Symbolic capital in practice
Much of the discussion about symbolic capital focuses on the cultural and social capital that individuals or groups don’t have, and how this can explain behaviour, attitudes and achievement. Because of this we often fall into the trap of defining symbolic capital in negative terms, or explaining it by setting out the consequences of it’s absence. I was fortunate yesterday to stumble across an example of how cultural and symbolic capital functions within an elite group in a positive sense, to support the values of the group as a whole and give advantage to it’s members individually. The quotation below is from Nigel Nicolson, former MP and son of Vita Sackville-West. The quotation comes from Geert Mak’s excellent In Europe.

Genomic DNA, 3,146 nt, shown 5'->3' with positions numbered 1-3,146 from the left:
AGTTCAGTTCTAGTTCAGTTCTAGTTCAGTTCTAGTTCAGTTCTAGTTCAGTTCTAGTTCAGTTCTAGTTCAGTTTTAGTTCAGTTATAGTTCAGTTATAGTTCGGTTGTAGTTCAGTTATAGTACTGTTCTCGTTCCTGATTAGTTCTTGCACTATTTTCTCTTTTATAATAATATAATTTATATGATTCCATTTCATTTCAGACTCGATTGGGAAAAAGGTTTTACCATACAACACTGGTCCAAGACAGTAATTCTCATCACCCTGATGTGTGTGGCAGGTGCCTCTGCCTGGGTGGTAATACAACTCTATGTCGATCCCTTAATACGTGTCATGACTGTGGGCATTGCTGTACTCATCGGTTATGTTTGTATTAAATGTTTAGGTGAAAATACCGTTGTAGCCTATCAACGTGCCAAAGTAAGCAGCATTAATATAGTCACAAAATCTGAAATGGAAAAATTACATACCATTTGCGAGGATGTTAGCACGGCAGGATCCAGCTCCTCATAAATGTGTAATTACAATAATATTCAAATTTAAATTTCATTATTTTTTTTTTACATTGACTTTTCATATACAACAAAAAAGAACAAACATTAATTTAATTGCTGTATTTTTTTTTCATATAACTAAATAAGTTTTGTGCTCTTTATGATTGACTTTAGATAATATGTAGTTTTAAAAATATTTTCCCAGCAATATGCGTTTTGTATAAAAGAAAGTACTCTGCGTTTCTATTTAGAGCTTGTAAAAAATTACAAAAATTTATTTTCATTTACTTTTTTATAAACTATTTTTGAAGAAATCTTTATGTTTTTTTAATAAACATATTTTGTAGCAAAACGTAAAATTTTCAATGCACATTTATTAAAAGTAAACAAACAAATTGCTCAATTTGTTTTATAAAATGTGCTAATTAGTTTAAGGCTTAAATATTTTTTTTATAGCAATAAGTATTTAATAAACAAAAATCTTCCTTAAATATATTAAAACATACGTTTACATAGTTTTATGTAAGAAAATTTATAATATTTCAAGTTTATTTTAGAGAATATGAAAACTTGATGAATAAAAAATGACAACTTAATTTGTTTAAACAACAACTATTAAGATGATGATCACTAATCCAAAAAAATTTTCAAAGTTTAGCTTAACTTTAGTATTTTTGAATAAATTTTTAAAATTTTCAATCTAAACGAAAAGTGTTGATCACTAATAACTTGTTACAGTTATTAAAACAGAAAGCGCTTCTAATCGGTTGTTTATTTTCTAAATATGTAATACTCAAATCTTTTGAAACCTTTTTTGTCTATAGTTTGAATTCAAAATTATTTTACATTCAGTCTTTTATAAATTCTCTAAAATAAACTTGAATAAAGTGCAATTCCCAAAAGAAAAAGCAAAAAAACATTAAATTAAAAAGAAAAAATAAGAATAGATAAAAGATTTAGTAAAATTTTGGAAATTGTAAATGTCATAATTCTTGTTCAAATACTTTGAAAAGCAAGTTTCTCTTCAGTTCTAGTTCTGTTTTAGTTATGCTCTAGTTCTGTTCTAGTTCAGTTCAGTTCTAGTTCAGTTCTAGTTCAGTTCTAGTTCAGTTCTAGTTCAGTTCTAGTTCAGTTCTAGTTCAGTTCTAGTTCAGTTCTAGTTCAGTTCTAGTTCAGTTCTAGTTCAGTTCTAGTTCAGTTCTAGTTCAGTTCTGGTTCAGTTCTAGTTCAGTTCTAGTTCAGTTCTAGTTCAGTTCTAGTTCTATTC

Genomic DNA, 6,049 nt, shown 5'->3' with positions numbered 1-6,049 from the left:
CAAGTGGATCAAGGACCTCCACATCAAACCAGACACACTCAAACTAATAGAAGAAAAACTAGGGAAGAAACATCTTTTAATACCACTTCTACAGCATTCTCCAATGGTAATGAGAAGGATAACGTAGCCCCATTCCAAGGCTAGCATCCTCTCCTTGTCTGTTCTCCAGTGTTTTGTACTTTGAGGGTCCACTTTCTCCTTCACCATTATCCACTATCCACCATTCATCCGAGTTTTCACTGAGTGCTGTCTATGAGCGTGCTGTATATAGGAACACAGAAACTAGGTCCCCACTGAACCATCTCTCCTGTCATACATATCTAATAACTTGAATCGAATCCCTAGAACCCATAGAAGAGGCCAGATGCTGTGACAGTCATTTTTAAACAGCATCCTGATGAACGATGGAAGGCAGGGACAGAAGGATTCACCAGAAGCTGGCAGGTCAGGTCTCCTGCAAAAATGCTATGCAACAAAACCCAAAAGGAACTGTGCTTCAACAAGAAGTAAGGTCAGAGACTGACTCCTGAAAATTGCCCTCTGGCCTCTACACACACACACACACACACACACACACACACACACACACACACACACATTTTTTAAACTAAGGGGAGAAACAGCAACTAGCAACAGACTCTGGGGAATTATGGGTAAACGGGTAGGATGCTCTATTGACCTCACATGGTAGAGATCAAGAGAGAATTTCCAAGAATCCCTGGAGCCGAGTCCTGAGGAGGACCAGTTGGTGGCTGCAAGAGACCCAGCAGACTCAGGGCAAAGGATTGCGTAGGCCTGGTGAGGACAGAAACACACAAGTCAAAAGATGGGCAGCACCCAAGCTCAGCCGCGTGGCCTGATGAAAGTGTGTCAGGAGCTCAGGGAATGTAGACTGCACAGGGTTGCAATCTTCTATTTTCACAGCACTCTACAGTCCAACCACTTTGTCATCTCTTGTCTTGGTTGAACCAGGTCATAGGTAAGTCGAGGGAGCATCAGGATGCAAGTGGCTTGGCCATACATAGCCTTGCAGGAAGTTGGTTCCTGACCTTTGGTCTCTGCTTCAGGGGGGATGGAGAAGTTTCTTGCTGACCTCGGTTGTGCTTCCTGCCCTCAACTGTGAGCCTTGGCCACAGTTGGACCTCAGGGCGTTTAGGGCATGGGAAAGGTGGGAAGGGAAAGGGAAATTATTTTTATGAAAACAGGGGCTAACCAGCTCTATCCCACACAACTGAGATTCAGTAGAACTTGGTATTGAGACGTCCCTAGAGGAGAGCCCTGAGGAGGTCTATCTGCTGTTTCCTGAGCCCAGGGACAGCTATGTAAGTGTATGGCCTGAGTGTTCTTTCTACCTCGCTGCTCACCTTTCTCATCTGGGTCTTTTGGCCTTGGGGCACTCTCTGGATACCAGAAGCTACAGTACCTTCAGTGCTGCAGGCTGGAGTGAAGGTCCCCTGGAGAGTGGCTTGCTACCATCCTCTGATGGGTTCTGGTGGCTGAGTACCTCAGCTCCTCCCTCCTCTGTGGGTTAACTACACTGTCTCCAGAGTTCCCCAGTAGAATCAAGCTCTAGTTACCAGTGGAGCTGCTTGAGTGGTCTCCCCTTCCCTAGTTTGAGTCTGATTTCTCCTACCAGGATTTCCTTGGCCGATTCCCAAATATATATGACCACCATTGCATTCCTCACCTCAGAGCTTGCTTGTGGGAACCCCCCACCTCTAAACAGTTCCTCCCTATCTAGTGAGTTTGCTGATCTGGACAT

“My inheritance was not extensive in the financial sense, but rich in contacts and influence. And it lent me a natural self-confidence, a background against which I could place myself. My father put it this way: ‘I detested the rich, but I was wild about learning, science, intellect, the mind. I have always taken the side of the underdog, but I have also adhered to the principle of the aristocracy.”
In this quotation we see the interplay of social and cultural capital, the links to education and the development of a faux-essentialist conception of the self and the worth of certain conceptions of intellectual endeavour. Finally, the values of the elite are held up as a moral principle.